SSEN's Weather Watch for September 2019
Summer 2019 - that is to say June to August - was warmer than the 30 year average across most of Europe. You can see this in the Prescient Weather Ltd map on our main page which shows a model estimate of the temperature departure from average, with the red shading highlighting warmer than average.
For the UK, Summer 2019 was record-breaking with a maximum temperature of 38.7 Celsius at Cambridge University Botanic Garden, logged on 25 July; the highest temperature ever recorded in the UK.
The Met Office confirmed that Scotland was very wet overall, as it recorded its second wettest Summer (in a series from 1910), only surpassed by Summer 1985.
Looking ahead to the remainder of September, we’re expecting the weather maps to show low pressure established between Scotland and Iceland, and a high pressure anomaly to the west or southwest of Ireland. This type of weather pattern is likely to bring mostly westerly winds from the nearby Atlantic Ocean.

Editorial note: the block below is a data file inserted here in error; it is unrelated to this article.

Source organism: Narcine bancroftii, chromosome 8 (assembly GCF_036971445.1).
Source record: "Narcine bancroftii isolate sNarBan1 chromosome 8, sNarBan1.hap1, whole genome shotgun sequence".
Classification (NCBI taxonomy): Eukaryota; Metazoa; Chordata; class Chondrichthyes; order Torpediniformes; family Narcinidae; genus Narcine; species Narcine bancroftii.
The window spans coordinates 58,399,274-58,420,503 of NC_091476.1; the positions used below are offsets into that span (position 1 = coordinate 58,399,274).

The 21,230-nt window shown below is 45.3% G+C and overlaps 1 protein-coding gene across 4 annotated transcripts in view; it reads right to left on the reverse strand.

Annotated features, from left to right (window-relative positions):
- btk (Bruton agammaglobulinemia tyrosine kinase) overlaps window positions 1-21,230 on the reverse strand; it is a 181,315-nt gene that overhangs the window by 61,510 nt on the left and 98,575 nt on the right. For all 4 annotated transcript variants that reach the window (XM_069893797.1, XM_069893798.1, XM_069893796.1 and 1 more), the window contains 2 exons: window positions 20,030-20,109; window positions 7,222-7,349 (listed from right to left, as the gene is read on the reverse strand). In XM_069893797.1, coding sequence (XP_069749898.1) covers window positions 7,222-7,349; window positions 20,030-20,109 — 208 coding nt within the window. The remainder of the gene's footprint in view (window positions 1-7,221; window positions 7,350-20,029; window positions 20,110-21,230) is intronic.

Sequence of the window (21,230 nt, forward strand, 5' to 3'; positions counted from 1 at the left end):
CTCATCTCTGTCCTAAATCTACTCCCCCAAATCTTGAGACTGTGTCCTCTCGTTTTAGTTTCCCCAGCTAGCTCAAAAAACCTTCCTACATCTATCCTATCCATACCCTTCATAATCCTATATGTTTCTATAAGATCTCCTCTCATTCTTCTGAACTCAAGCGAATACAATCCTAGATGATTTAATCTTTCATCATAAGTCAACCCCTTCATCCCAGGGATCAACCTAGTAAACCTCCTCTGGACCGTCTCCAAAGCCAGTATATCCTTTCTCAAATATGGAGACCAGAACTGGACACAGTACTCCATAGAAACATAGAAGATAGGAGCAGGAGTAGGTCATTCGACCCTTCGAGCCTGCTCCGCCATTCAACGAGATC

As a result, we’re expecting temperature levels to be mostly below average, occasionally near average, during the month. Some windy spells are highlighted, especially across the coasts of Scotland, when low pressure systems move east in the pathway between Iceland and Scotland.
Together with the strong winds, periods of heavy rain are likely, notably for north-western parts of Scotland. Rainfall levels in southern England will probably be below average overall. We’re not expecting any major departures from average in sunshine levels, with values coming in close to normal.
The map above shows the forecast temperature anomaly for 7-11 September. The blue values illustrate colder than average, which dominate large parts of Europe. This pattern will be typical through September, although southern parts of Europe will tend to trend warmer. The warmest regions, relative to normal, are likely to be far eastern Europe including Russia.
As Autumn is truly upon us, we’ll be back in a few weeks to discuss the likely weather trends for October.
For more weather information you can follow our meteorologist, Simon Cardy on twitter @weather_king.